When I was reading all of these technical poker books I always felt something was missing. I was doing chunks through tilt and none of these books dealt with that issue in any depth. Then one day I read Elements of Poker by Tommy Angelo and I had found someone who knew what was inside of my head.
“Elements of poker has so much wisdom.” Said Levi.
“Elements of poker is right up there.” Said Pitt.
Jared Tendler took mental game coaching to a totally different level. His Mental Game of Poker series is one of the most popular modern poker books on the market. Matthew Hilger touched on the subject when he released the Poker Mindset back in 2007, and whilst that was a good book, Tendler’s is worlds apart.
“I haven’t actually read a lot of books on outright poker strategy. The books I focus on relate to brushing up areas of my game I really like to work on such as The Mental Game of Poker by Jared Tendler.” Said Fraser McIntyre.
What’s next? Does the paper book have the legs to go another mile? I think it does, and the secret lies in poker’s variation. There has never been so many derivatives of NLHE tournaments than we have today. There is definitely mileage in writing a poker book on the optimal play for each type of tournament.
Then you have the uprising of mixed game action with the likes of Matt Ashton becoming the star of the World Series of Poker (WSOP) without coming anywhere in a NLHE event.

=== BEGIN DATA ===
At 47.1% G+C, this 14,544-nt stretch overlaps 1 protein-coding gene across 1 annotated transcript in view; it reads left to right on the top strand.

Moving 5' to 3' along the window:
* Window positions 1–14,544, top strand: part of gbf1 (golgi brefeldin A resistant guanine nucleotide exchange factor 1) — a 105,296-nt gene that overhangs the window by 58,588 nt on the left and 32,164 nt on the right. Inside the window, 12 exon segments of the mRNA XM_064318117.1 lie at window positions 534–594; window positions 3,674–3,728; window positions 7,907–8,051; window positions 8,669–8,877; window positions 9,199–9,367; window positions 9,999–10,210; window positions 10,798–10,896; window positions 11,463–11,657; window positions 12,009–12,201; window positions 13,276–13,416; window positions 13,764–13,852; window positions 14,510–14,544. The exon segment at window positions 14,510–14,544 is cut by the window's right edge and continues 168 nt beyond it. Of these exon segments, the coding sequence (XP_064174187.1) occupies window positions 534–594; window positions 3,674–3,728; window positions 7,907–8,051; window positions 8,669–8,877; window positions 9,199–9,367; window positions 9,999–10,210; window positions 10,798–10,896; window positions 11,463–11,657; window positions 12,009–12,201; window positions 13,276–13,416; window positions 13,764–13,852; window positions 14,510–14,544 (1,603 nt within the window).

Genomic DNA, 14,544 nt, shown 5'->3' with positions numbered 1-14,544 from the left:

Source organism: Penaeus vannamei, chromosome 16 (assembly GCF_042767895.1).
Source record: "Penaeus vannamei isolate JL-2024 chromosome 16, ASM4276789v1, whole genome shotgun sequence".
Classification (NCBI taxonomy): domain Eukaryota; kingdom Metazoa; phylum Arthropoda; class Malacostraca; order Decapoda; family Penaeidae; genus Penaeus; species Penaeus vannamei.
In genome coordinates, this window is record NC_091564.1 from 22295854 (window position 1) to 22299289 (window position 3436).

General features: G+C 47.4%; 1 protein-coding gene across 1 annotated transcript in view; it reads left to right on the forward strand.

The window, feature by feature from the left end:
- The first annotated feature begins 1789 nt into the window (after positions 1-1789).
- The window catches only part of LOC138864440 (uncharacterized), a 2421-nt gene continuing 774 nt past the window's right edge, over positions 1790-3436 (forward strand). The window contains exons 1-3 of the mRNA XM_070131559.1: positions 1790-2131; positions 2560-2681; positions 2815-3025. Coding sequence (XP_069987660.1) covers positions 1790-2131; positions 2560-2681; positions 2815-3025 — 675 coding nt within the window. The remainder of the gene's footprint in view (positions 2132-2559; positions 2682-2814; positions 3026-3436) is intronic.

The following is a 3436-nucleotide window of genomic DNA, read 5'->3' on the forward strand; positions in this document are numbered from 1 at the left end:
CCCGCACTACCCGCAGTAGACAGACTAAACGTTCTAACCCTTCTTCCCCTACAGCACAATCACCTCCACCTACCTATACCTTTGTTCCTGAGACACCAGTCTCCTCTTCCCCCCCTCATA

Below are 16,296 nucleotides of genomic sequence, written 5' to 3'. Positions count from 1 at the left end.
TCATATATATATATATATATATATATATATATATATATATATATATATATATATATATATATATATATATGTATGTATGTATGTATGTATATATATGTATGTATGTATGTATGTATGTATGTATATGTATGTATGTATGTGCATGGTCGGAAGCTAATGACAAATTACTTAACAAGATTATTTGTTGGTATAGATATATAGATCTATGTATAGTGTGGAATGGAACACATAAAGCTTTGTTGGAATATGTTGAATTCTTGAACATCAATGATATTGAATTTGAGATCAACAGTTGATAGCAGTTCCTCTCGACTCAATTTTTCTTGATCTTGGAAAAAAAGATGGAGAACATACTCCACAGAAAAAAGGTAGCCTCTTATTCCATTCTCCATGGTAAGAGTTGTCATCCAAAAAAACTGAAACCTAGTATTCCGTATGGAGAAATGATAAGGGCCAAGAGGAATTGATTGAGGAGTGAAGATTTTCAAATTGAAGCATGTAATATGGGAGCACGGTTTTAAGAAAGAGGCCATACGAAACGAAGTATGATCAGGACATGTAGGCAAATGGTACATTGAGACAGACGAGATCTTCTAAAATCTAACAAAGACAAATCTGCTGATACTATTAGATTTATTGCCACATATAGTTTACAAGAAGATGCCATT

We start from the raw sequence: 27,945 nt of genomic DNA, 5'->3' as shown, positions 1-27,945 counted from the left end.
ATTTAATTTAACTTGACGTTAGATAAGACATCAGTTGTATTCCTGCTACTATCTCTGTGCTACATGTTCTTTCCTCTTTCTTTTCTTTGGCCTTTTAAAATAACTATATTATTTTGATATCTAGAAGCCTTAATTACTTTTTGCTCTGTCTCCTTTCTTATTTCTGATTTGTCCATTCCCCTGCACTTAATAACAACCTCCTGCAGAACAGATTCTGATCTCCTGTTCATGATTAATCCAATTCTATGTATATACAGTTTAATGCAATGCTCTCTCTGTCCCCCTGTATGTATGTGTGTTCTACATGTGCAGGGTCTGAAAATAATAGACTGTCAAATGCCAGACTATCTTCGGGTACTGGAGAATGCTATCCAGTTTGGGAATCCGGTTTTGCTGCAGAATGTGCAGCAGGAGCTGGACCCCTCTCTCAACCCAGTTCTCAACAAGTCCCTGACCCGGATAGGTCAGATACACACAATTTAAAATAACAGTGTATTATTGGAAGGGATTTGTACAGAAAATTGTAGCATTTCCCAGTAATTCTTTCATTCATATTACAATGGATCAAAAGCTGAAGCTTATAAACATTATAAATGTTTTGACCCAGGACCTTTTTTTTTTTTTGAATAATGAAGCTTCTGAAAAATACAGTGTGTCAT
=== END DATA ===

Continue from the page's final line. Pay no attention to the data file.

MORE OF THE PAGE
“As someone that learnt mixed games purely by playing and thinking myself. I definitely wish there had been some more in depth stuff on mixed games. There is a huge gap between good and great players in this game, and there is a definite gap in the market for this type of book.” Said Spinks.
So come on Ashton, pick up that quill and get dipping.
Poker Books Every Player Should Own
1. The Harrington on Hold’em Series by Dan Harrington.
2. The Theory of Poker by David Sklansky.
3. Easy Game by Andrew Seidman
4. Every Hand Revealed by Gus Hansen
5. Kill Everyone by Lee Nielsen, Tysen Streib and Kim Lee
6. Winning Poker Tournaments One Hand at a Time by Eriz Lynch, Jon Van Fleet and Jon Turner.
7. Elements of Poker by Tommy Angelo
8. The Mental Game of Poker by Jared Tendler